Looking at all the available evidence, the Food and Drug Administration’s (FDA) war on vaping is a misguided assault on the millions of smokers trying to find a less-harmful alternative to cigarettes. But to radical San Francisco city officials, the agency doesn’t go far enough in keeping consumers “safe” from reduced-risk products. Radical in San Francisco in the 1960s and 1970s meant embracing the hippy culture and individualism, but now, San Francisco officials are embracing big government and fake science.
On June 19, the San Francisco Board of Supervisors preliminarily approved an ordinance barring brick-and-mortar and online e-cigarette sales citywide. The final vote is not until next week, but based on the previous statements of key city officials, the move is a foregone conclusion. In March, City Attorney Dennis Herrera charged that the “the FDA has failed to do its job when it comes to e-cigarettes,” amidst an alleged “epidemic” of youth use.
But these “common-sense regulations” would spark a public-health crisis in San Francisco as vapers revert to combustible products to satisfy cravings. Real common-sense reform grounded in science would make these products easier, not more difficult, for adults to purchase.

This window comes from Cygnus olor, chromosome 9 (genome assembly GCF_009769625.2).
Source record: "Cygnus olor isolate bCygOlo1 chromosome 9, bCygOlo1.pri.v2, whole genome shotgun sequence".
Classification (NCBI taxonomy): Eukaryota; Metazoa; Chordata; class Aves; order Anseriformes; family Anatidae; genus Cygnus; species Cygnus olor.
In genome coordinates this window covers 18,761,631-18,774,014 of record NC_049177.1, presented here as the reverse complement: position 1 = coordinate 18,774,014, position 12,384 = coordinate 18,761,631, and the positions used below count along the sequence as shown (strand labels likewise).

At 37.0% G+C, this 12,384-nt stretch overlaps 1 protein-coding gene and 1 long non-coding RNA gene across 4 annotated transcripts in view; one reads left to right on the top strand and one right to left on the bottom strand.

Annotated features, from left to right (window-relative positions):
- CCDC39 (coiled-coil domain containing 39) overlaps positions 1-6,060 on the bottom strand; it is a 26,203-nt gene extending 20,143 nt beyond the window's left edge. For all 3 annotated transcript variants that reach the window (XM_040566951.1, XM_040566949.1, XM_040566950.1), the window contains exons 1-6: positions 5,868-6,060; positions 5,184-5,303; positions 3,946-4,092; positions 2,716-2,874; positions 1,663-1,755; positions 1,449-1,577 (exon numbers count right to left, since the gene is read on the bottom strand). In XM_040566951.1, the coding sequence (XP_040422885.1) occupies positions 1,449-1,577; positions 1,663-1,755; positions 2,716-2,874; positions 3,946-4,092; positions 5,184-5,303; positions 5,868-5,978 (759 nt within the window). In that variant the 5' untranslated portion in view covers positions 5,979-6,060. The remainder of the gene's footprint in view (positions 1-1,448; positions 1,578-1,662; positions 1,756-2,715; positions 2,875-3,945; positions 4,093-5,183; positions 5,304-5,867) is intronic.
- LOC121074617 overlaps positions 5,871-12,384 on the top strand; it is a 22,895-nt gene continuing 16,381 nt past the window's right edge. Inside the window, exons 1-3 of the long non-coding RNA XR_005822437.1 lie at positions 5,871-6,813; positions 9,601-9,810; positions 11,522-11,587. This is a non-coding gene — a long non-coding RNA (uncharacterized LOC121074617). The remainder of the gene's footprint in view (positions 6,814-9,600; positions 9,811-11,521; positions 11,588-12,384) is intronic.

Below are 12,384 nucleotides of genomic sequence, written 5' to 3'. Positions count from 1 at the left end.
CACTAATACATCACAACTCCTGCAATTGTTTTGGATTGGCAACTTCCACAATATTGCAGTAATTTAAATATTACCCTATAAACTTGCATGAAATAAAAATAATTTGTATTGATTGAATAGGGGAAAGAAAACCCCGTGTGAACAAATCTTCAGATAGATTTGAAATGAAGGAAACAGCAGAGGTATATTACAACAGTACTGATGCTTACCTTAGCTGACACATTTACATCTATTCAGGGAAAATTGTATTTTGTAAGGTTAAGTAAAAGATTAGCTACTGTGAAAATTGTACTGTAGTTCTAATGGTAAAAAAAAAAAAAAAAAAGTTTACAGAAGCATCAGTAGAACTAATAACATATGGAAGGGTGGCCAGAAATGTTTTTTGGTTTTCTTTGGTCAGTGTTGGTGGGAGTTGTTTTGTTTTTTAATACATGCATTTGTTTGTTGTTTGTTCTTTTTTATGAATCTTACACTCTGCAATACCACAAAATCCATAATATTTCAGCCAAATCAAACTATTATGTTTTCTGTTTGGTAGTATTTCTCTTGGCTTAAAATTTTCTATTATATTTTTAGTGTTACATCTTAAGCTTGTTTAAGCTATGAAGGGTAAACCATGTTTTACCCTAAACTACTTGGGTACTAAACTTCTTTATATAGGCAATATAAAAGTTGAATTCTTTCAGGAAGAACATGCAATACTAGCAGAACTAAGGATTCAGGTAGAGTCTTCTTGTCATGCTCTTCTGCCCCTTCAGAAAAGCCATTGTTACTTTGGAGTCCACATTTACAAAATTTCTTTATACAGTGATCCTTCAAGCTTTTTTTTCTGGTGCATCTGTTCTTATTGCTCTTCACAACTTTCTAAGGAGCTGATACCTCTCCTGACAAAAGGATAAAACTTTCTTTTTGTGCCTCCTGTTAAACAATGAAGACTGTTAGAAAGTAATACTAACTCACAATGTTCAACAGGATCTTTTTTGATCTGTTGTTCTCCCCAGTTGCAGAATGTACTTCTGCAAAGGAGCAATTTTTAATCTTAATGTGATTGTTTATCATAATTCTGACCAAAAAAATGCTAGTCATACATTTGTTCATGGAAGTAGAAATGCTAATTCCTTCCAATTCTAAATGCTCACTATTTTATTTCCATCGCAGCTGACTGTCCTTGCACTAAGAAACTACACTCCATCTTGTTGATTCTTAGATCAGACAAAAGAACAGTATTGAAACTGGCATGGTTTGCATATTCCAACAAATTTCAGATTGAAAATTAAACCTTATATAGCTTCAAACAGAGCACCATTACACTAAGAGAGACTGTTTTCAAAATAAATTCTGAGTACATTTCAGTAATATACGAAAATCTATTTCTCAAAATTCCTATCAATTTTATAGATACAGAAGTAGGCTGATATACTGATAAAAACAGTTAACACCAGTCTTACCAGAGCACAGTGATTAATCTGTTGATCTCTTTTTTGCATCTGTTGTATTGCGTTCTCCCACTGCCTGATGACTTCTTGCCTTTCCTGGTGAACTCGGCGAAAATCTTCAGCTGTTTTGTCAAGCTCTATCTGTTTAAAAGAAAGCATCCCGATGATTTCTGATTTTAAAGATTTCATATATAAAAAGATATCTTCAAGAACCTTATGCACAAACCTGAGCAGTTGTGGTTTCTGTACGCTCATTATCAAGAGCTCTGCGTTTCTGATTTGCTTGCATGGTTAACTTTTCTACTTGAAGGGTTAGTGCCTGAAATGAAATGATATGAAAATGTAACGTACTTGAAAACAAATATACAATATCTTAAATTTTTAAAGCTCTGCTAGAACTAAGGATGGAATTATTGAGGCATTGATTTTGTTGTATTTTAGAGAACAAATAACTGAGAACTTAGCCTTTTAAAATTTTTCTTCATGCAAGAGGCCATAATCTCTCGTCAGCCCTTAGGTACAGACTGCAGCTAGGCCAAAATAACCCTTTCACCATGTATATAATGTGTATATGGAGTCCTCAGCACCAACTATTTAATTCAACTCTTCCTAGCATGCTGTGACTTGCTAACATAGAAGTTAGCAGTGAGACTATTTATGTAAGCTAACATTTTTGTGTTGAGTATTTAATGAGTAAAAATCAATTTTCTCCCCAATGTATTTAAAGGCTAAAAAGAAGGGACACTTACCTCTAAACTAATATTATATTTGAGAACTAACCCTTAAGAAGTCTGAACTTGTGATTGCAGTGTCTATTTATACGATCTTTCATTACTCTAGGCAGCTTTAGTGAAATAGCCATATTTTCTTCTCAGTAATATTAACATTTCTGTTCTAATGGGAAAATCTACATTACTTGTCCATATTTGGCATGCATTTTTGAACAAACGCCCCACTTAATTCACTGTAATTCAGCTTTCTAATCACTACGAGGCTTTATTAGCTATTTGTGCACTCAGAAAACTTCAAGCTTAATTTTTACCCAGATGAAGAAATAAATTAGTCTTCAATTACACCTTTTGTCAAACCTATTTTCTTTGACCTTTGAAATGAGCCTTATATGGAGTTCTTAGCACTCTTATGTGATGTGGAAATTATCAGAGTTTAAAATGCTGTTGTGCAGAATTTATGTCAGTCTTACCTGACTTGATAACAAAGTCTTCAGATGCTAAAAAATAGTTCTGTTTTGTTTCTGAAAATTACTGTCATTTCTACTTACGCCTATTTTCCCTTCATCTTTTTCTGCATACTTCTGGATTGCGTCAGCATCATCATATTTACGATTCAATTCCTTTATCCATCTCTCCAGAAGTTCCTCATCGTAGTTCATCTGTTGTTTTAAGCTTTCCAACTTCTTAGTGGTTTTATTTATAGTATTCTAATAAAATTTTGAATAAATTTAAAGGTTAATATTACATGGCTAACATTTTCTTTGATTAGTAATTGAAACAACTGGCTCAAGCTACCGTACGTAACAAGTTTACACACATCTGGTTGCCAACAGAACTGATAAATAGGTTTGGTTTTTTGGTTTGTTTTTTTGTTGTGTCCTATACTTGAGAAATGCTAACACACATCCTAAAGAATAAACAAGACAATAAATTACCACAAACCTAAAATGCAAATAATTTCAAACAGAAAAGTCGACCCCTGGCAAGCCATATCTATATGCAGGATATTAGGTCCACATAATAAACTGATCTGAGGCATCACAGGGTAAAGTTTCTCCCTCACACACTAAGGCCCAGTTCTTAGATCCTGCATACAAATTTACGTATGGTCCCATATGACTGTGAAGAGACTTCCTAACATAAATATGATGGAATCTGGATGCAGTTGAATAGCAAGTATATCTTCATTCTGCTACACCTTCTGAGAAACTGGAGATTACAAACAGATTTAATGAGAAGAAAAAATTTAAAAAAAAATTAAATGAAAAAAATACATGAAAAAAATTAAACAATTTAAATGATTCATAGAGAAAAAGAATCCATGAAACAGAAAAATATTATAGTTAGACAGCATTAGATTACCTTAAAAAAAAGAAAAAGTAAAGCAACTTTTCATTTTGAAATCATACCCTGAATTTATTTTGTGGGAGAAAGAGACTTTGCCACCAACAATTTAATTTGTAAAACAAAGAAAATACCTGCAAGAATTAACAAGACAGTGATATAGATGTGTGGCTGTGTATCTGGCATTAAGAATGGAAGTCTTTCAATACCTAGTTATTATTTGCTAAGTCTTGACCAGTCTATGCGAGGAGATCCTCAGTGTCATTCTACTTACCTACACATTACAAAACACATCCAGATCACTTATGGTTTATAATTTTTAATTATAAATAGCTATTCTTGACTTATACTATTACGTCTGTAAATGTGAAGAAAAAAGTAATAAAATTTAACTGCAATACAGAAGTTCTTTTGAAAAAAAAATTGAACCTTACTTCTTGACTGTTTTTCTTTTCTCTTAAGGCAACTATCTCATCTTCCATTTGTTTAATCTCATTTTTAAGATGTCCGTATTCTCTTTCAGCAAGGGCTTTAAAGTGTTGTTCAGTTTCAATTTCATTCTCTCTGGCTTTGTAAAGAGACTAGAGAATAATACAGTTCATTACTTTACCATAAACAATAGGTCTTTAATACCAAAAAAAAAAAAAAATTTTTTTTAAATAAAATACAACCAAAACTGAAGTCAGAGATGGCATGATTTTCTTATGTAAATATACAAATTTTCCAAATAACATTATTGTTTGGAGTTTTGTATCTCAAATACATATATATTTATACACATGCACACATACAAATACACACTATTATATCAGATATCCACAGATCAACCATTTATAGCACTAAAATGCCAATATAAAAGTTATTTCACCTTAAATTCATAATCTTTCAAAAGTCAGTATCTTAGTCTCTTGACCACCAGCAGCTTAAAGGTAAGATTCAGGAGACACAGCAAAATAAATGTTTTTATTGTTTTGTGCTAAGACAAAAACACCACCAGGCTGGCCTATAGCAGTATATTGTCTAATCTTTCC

In 2018, San Francisco dealt the first big blow to cigarette smokers struggling to curb their addiction when a 2017 decision by the Board of Supervisors to ban the sale of flavored vaping products was upheld via referendum.
Taking a page from (failed) FDA leadership, city officials claimed that flavored products were targeted and marketed toward kids. Never mind that, according to a 2016 survey of more than 27,000 e-cigarette users of all ages, nearly three-quarters (72 percent) of respondents “credited tasty flavors with helping them give up tobacco.” And, according to data cited by the (very) anti-vaping Robert Wood Johnson Foundation, more than 96 percent of non-smoking teenagers reported not being allured by e-cigarettes regardless of flavor. In fact, every credible scientific study has shown that teens who try vaping do not go on to smoke.
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